Taking Care of the “Good Nurse”

As a registered nurse, I worked in a big (urban) psychiatric emergency department which is known for its humanistic philosophy, policies and practices. The work was getting increasingly harder. We had complex cases, a very high workload and a growing number of patients even if our emergency room remained the same size. Patients were put in the corridor and other open spaces to sleep. There was no privacy. Doing our evaluation and intervention was becoming more and more difficult. When we were talking about our workplace, we would often joke that we were lucky to work in a “loft style” psychiatric emergency.

Unfortunately, things were not funny for many of us.

I realized how violent our job was when I became the assistant head nurse on another psychiatric department. Here, I want to emphasize that I’m not talking about patient violence, but rather about administrative violence toward nurses. More specifically, I want to emphasize the problematic use of the “caring discourse” to pressure nurses into silence, inaction, and acceptance of unbearable working conditions, and to blame or shame them in situations when they are being “good nurses”.

One thing I learned about this position is that I not only had to advocate for our patients, but I also had to do the exact same thing for my colleagues who experienced administrative violence every day. It is, in fact, always strange to observe that in a psychiatric environment, in which “caring” is such a prevalent discourse, subtle forms of violence are never far from it. In saying that, I realize that this is a complex (and paradoxical) situation which is quite difficult to grasp so let me give you an example:

It was a Friday afternoon. That day, we had a high number of high-risk patients who needed constant supervision. I had a call from my superior, who was asking me to admit three new patients from the emergency room. One hour remained before the next shift. The only nurse available to welcome them on the unit was tired. She had a hard day and did everything in her power to ensure that every patient received the best nursing care possible. She also made the necessary effort to help patients who had additional needs. For example, one of the patients wanted to leave for the weekend but we did not have medical authorization to approve this request. Despite this, she made sure everything was organized in order to make it possible for the patient to leave. I was myself unavailable to accept more patients on my caseload due to the change of shift and the weekend preparation.

I told my superior that the admission of three more patients would have to wait until the next shift. I justified this decision by the fact that my colleagues were overloaded with work to finish before the weekend and that the level of surveillance required was already at its highest. He said: “Ok, I will think about it”. Five minutes after, when I came out of an improvised meeting with one of the psychiatrists (you know, for the weekend leave), my superior was on the unit and was talking directly to my colleague. She gave the same answer I gave my superior a few minutes before, but he then said: “Well, Suzy (fictional name), you should not think about you but about what is best for your patients”.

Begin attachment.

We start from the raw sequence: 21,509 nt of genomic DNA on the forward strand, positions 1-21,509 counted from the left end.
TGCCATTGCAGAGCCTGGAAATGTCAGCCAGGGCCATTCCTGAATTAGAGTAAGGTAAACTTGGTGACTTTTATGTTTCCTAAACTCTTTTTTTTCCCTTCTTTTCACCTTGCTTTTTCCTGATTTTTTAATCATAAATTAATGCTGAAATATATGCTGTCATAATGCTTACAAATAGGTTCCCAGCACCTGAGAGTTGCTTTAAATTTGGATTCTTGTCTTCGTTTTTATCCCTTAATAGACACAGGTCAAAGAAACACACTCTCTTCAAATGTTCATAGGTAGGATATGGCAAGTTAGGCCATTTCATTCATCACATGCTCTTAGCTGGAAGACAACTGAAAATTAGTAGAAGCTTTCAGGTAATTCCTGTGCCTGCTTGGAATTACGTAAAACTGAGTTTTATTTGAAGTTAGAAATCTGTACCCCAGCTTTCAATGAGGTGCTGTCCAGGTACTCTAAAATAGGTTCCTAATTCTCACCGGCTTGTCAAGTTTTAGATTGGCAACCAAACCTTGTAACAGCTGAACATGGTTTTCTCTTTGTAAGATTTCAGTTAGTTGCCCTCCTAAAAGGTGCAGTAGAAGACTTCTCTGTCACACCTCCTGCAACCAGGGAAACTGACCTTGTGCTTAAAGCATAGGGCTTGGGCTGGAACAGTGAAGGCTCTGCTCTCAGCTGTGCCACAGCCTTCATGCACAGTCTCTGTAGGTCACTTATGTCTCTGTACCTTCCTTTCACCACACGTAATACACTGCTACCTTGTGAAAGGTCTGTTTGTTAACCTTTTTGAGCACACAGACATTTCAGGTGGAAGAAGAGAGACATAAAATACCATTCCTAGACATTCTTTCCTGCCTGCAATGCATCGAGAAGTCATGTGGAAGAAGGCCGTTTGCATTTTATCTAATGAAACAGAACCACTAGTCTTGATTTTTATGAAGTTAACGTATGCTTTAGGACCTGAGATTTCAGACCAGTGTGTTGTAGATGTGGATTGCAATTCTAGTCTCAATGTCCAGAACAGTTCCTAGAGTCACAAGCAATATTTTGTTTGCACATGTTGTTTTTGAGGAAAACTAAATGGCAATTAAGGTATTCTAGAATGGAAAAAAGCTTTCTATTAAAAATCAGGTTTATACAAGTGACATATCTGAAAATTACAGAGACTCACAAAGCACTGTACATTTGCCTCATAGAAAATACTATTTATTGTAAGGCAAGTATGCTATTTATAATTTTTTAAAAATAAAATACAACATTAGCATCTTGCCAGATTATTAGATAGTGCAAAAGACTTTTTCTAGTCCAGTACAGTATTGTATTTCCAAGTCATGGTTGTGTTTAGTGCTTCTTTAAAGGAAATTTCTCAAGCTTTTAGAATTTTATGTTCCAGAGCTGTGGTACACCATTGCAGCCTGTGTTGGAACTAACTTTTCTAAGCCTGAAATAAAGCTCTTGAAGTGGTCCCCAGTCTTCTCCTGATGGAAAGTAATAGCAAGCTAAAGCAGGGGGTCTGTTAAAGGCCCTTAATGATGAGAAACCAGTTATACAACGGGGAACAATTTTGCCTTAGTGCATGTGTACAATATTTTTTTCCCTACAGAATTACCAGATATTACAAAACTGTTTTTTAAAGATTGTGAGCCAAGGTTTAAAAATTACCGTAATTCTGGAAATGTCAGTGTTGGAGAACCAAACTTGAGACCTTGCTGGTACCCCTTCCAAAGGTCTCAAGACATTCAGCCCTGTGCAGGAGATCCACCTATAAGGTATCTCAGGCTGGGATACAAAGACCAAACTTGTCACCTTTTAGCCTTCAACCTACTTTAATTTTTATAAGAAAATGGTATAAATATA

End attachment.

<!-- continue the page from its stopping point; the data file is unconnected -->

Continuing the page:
Words can hurt, even if they are compassionate. And if this is what we mean by “caring”, I don’t want to be a part of such conception of what it means to “take care” of people. I was angry, I openly and publicly opposed myself to my superior while emphasizing that we had already talked about the situation and that my position was clear. A quite uncomfortable silence was present in the room and I knew the “flag was on my head”.

On the next Monday, my superior asked me to meet him in his office. His statement was clear: “Any further opposition to administrative decisions will not be tolerated”. I didn’t say anything, but before leaving is office, this is what I said this: “You hired me in this position because I had a good clinical judgement and because you thought I would be a good team leader. I did my job. I think I demonstrated both my clinical judgement and my leadership in this situation and I beg you to prove me the opposite. When you called me to have my clinical appreciation about the situation, I thought you really wanted it. You just showed me that I am only a good assistant head nurse when I obey to orders, even if I find them dangerous.” 

Days passed and I waited for the kind of punishment nurses have to endure when they voice their opposition to their superiors: an administrative blame, a suspension or worse. What came instead were excuses for my superior, who thought about the situation and realized I may have done the good thing when I reported how violent is words were. 

Nurses have to stop thinking it is necessary to forget themselves in order to care for patients. It is only if you know your values, but also your limits, that you can provide good nursing care. You have to stay true to yourself. Sometimes, that means you have to voice your opposition to situations that are unbearable to you, your colleagues, and the patients you care for. I am a nurse and I am proud of who I am. I want to advocate for patients I care for every day, but also for nurses like me who struggle to fight for what is right. I want to be a “good nurse”. Because fighting for what is right is what being a “good nurse” is all about.




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